Credit cards are great financial tools but they carry a lot of responsibility. Credit cards are loans. They don't give you more money, but simply change the way you pay.
delinquency may prevent you from qualifying for future loans, such as
If you are denied credit because of information contained in your credit report, federal law requires the creditor to provide you with the name, address and telephone number of the credit bureau that supplied the information. If you contact that credit bureau within 60 days of your denial, you qualify for a free copy of your credit report. Review your report closely to ensure the information is accurate. If you locate errors, you are entitled to have it investigated by the credit bureau and corrected free of charge.
It is essential that you understand the terms and conditions of your credit card. Always review the disclosures included with your application and card carriers. Call the credit issuer for further clarification if you have any questions about the terms of the card.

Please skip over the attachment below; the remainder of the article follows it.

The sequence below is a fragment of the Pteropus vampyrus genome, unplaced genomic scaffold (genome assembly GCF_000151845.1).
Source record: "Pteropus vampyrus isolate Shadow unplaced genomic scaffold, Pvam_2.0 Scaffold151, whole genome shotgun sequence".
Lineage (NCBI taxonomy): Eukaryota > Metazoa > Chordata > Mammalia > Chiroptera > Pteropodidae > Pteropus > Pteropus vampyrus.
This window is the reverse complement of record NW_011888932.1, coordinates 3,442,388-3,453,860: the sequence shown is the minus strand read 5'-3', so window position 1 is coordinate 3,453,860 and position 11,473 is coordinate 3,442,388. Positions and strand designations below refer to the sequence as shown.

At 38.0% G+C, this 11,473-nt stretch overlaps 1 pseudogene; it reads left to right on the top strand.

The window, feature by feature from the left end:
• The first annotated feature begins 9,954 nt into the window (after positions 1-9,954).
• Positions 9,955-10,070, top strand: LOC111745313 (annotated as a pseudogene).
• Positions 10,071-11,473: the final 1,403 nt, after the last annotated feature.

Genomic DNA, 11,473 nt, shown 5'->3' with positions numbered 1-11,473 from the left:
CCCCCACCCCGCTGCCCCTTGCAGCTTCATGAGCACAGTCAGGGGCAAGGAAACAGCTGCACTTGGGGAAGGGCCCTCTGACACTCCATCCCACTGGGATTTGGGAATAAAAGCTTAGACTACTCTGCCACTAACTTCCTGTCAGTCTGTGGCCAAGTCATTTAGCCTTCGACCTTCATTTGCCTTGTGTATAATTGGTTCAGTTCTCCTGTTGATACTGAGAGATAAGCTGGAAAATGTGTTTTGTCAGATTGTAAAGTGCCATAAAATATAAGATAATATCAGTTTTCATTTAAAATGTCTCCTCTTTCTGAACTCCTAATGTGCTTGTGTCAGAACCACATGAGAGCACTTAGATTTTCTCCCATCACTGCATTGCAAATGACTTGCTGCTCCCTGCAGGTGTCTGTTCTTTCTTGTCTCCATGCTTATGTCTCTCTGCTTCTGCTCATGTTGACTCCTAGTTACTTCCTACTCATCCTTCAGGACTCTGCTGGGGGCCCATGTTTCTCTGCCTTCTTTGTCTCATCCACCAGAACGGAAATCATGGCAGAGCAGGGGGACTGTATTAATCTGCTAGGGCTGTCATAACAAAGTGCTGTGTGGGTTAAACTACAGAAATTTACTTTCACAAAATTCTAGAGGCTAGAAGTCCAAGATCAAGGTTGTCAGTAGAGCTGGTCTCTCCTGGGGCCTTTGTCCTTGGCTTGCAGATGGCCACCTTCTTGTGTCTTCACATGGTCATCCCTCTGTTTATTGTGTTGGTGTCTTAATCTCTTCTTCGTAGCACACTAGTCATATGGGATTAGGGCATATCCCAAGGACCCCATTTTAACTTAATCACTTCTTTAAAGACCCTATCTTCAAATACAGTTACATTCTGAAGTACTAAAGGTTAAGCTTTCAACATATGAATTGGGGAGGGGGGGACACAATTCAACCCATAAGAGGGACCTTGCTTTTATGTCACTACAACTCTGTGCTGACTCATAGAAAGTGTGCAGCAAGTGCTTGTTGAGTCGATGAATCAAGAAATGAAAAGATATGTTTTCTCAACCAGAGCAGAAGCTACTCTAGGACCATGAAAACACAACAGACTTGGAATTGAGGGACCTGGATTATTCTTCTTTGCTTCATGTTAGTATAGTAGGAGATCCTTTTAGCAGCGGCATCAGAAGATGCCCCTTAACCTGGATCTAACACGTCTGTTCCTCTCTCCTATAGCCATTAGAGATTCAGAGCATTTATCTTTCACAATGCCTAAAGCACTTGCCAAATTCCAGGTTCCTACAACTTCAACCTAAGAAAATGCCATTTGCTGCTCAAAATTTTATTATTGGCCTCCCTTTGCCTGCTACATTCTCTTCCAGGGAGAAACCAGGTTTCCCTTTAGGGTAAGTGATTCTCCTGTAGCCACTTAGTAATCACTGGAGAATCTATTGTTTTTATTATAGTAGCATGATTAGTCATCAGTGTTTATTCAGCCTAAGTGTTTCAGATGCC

How Much Debt Can I Afford?
It is important to ask yourself, "How much debt can I afford?" The answer lies in a calculation of your debt-to-income-ratio. Simply put, you divide the total amount of your debts by the total amount of your gross income.
Mike and Judy's total gross income per month = $2,000.
Their total debts per month (including mortage or rent) = $700.
$700 divided by $2,000 = 0.35 (or 35%).
If you are a homeowner your debt to income ratio is recommended to be = below 36%
If you are a renter your debt to income ratio is recommended to be = below 26%
|Before you charge something, ask yourself if you'd normally take out a loan to buy it. As a rule, never borrow more than 20% of your annual income (after taxes). Additionally, your monthly payments should never exceed 10% of your monthly net income. Remember, credit cards are loans.|
Total Monthly Debt ÷ Gross Monthly Income = Debt-To-Income Ratio